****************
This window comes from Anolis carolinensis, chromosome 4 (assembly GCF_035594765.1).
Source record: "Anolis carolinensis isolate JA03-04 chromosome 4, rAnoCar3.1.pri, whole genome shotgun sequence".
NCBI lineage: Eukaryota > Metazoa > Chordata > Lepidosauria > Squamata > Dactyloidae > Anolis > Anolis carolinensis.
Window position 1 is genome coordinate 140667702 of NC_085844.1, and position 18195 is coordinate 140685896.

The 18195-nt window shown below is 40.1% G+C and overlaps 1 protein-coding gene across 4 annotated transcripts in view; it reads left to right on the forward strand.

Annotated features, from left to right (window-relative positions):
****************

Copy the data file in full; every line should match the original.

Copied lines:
This window comes from Anolis carolinensis, chromosome 4 (assembly GCF_035594765.1).
Source record: "Anolis carolinensis isolate JA03-04 chromosome 4, rAnoCar3.1.pri, whole genome shotgun sequence".
NCBI lineage: Eukaryota > Metazoa > Chordata > Lepidosauria > Squamata > Dactyloidae > Anolis > Anolis carolinensis.
Window position 1 is genome coordinate 140667702 of NC_085844.1, and position 18195 is coordinate 140685896.

The 18195-nt window shown below is 40.1% G+C and overlaps 1 protein-coding gene across 4 annotated transcripts in view; it reads left to right on the forward strand.

Annotated features, from left to right (window-relative positions):